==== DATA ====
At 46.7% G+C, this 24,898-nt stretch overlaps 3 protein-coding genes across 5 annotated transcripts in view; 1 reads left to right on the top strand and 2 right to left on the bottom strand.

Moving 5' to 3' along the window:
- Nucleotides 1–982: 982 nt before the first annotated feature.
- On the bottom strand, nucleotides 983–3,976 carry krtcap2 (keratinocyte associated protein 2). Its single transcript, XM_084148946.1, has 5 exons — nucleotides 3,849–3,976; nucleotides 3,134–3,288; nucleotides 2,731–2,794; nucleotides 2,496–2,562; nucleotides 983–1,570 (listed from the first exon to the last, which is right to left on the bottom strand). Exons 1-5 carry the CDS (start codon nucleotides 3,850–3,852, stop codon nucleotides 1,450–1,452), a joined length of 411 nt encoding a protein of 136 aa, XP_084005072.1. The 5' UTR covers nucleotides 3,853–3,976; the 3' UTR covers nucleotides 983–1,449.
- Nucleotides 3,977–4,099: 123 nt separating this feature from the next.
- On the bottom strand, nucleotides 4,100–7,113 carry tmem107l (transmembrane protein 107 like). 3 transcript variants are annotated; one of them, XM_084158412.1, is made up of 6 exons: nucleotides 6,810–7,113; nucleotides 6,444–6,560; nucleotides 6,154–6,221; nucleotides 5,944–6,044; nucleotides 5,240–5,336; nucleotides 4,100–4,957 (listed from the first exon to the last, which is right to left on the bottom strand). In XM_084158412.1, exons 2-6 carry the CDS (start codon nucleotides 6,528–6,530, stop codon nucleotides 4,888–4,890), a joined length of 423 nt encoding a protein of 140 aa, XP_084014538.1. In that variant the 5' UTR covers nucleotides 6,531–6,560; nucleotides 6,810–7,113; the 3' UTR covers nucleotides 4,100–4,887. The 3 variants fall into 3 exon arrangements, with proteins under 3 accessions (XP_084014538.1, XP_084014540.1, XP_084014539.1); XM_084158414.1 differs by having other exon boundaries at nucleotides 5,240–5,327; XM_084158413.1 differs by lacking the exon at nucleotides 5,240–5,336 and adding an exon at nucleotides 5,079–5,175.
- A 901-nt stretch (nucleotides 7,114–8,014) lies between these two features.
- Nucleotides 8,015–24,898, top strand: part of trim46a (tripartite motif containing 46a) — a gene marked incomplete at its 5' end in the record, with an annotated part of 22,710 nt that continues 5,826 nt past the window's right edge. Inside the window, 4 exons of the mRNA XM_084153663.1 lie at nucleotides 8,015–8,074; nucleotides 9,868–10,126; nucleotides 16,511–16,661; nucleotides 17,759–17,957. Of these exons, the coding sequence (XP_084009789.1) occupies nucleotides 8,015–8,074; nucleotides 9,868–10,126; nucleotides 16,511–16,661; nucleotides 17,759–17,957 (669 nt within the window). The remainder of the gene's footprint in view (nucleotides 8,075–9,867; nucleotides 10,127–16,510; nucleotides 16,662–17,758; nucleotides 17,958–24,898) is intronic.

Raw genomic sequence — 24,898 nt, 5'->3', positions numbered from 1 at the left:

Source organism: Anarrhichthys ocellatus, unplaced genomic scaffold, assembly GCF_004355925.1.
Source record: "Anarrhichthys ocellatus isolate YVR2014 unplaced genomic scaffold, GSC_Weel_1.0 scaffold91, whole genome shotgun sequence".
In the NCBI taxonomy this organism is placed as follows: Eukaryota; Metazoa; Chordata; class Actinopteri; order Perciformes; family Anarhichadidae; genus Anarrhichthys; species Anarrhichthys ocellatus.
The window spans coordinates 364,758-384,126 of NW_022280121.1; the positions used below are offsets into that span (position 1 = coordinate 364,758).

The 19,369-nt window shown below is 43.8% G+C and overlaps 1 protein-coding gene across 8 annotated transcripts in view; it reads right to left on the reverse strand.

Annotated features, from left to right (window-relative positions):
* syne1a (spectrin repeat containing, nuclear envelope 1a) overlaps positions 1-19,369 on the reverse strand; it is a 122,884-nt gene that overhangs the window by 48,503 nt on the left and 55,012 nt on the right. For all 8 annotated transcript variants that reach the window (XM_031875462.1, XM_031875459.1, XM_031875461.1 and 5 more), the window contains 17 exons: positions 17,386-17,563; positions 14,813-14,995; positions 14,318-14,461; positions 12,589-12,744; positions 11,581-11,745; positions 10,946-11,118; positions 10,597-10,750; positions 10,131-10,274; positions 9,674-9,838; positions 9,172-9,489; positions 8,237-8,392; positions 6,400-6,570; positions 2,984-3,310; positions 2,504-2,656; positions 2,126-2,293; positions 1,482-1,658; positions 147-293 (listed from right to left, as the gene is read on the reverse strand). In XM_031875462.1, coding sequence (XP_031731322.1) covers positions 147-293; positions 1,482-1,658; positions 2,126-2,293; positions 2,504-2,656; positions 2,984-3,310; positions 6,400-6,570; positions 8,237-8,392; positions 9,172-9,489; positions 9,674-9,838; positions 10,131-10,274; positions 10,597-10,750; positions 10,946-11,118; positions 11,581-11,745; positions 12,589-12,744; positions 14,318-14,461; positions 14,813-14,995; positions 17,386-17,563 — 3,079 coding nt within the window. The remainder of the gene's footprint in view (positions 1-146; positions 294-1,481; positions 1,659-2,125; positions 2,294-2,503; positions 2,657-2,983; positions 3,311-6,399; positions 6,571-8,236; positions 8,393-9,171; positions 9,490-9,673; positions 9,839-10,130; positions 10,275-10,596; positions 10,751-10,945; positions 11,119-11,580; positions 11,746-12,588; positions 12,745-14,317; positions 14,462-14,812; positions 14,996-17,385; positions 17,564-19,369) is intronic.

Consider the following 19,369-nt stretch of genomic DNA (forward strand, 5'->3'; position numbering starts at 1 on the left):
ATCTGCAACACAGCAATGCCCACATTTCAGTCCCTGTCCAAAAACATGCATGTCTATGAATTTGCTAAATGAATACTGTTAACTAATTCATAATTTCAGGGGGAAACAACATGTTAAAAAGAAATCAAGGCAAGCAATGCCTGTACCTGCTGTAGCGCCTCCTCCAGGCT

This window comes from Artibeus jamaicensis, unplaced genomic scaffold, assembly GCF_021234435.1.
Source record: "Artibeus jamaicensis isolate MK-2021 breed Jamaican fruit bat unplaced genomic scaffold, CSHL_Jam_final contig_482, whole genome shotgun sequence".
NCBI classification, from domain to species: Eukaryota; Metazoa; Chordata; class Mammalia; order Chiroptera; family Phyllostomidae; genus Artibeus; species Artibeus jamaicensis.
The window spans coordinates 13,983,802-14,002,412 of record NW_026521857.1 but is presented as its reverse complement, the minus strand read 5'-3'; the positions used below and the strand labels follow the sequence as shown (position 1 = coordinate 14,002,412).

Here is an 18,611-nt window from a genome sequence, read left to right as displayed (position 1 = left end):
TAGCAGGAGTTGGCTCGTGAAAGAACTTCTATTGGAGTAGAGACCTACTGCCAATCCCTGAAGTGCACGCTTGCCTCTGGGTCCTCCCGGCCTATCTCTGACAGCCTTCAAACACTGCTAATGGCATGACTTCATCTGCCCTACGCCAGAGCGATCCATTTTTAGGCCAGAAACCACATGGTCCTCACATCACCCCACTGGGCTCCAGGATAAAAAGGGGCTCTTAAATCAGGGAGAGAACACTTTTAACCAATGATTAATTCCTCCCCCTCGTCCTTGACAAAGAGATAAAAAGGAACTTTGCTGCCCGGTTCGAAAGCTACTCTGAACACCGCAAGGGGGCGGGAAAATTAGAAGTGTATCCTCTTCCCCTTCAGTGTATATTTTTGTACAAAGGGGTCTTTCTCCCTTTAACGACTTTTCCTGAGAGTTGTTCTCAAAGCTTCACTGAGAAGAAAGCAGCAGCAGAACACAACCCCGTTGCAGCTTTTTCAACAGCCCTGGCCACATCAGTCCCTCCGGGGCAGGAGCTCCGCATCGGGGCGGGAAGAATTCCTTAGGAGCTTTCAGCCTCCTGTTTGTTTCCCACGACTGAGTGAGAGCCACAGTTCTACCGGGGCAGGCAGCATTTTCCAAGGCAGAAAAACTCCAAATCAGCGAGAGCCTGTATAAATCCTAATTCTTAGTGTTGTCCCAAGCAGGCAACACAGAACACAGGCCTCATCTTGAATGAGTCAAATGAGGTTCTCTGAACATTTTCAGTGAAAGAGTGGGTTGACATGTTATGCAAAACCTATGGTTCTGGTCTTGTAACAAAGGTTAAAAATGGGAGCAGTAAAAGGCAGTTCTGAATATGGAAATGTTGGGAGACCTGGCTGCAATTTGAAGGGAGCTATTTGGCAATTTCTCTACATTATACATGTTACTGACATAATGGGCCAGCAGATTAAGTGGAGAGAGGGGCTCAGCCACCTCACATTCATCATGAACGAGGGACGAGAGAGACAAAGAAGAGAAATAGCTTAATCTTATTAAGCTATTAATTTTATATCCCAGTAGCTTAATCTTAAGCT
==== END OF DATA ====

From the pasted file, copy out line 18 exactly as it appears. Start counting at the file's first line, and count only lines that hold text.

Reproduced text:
ATCTGCAACACAGCAATGCCCACATTTCAGTCCCTGTCCAAAAACATGCATGTCTATGAATTTGCTAAATGAATACTGTTAACTAATTCATAATTTCAGGGGGAAACAACATGTTAAAAAGAAATCAAGGCAAGCAATGCCTGTACCTGCTGTAGCGCCTCCTCCAGGCT